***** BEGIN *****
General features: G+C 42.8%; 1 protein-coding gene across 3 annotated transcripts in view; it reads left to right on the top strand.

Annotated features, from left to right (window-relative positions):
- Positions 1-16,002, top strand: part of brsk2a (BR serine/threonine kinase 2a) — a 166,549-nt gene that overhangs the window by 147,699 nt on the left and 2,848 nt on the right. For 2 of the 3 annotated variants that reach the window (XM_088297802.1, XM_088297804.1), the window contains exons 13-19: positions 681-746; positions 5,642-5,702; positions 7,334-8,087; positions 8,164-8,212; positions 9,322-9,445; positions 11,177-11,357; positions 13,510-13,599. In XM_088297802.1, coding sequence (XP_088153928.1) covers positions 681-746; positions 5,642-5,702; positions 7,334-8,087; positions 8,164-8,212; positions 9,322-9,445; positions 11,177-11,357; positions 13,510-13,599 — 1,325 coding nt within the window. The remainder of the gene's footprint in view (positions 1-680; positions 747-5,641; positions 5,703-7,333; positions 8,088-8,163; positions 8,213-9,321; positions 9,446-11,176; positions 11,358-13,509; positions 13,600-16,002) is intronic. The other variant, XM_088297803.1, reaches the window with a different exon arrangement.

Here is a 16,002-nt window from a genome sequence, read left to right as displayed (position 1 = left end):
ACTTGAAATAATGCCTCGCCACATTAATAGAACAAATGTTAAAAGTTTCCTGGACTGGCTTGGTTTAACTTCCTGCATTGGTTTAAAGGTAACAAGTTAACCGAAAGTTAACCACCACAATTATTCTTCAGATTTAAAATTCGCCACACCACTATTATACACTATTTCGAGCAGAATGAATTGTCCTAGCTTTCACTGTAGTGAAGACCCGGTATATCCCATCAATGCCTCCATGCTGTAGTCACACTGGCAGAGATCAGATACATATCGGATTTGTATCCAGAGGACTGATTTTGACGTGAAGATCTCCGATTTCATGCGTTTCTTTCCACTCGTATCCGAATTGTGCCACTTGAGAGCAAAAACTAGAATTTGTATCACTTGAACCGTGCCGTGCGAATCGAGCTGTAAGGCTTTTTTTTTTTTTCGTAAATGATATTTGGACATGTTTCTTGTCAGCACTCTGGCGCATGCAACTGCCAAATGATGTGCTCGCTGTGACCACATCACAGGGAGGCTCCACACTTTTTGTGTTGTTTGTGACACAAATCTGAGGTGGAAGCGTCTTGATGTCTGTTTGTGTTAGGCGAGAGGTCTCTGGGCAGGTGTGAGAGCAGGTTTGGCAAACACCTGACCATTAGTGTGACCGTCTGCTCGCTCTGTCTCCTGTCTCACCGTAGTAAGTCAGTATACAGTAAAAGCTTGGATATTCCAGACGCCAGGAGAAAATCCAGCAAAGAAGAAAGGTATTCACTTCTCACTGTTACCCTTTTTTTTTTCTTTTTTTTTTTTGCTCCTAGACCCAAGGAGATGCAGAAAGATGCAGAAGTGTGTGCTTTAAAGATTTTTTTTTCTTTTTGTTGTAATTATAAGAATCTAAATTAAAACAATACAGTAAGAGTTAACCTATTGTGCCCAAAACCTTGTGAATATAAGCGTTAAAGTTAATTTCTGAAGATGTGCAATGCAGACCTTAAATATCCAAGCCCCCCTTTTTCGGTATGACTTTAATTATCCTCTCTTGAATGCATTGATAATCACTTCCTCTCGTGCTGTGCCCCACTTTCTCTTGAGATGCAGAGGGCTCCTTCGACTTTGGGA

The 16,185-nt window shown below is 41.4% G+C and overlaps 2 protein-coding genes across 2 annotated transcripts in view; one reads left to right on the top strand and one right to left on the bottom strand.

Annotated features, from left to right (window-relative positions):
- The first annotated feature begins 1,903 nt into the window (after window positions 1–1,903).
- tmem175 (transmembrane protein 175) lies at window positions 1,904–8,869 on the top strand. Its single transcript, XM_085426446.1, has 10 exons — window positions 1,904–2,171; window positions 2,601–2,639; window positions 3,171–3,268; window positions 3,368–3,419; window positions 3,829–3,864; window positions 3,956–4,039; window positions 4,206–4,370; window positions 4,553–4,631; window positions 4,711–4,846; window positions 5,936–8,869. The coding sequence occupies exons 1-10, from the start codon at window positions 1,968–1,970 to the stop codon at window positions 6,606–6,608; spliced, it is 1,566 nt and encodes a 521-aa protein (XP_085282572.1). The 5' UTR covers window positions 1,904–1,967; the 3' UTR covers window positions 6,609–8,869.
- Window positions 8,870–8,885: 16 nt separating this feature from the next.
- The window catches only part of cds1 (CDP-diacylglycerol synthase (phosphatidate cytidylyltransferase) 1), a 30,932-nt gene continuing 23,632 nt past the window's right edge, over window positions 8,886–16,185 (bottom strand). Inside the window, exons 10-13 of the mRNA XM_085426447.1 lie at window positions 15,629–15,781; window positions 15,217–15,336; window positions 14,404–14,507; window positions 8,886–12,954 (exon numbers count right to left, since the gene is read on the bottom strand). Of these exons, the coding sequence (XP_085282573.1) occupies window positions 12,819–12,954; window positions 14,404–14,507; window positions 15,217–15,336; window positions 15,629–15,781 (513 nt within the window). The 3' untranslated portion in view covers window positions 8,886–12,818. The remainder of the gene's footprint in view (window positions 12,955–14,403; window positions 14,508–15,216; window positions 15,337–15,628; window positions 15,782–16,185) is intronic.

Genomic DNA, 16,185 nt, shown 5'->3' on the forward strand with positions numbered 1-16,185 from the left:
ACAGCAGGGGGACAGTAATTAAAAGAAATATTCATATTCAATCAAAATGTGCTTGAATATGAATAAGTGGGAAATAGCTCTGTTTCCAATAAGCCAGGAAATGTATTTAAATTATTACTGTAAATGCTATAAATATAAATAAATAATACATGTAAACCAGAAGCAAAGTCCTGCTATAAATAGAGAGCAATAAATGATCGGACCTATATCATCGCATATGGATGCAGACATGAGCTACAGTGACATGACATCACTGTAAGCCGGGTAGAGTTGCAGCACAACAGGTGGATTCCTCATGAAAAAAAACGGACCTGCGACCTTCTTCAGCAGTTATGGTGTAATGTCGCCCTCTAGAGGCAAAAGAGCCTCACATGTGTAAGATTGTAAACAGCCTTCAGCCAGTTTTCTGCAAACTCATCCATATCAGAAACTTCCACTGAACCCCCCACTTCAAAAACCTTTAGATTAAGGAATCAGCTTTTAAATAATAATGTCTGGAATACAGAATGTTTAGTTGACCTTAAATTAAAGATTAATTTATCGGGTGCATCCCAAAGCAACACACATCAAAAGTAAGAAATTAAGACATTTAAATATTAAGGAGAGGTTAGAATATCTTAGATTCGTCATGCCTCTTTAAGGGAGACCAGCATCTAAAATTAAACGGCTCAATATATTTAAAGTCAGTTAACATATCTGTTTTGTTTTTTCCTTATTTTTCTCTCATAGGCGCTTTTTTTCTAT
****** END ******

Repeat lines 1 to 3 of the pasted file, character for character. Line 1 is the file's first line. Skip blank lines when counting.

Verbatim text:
General features: G+C 42.8%; 1 protein-coding gene across 3 annotated transcripts in view; it reads left to right on the top strand.

Annotated features, from left to right (window-relative positions):
- Positions 1-16,002, top strand: part of brsk2a (BR serine/threonine kinase 2a) — a 166,549-nt gene that overhangs the window by 147,699 nt on the left and 2,848 nt on the right. For 2 of the 3 annotated variants that reach the window (XM_088297802.1, XM_088297804.1), the window contains exons 13-19: positions 681-746; positions 5,642-5,702; positions 7,334-8,087; positions 8,164-8,212; positions 9,322-9,445; positions 11,177-11,357; positions 13,510-13,599. In XM_088297802.1, coding sequence (XP_088153928.1) covers positions 681-746; positions 5,642-5,702; positions 7,334-8,087; positions 8,164-8,212; positions 9,322-9,445; positions 11,177-11,357; positions 13,510-13,599 — 1,325 coding nt within the window. The remainder of the gene's footprint in view (positions 1-680; positions 747-5,641; positions 5,703-7,333; positions 8,088-8,163; positions 8,213-9,321; positions 9,446-11,176; positions 11,358-13,509; positions 13,600-16,002) is intronic. The other variant, XM_088297803.1, reaches the window with a different exon arrangement.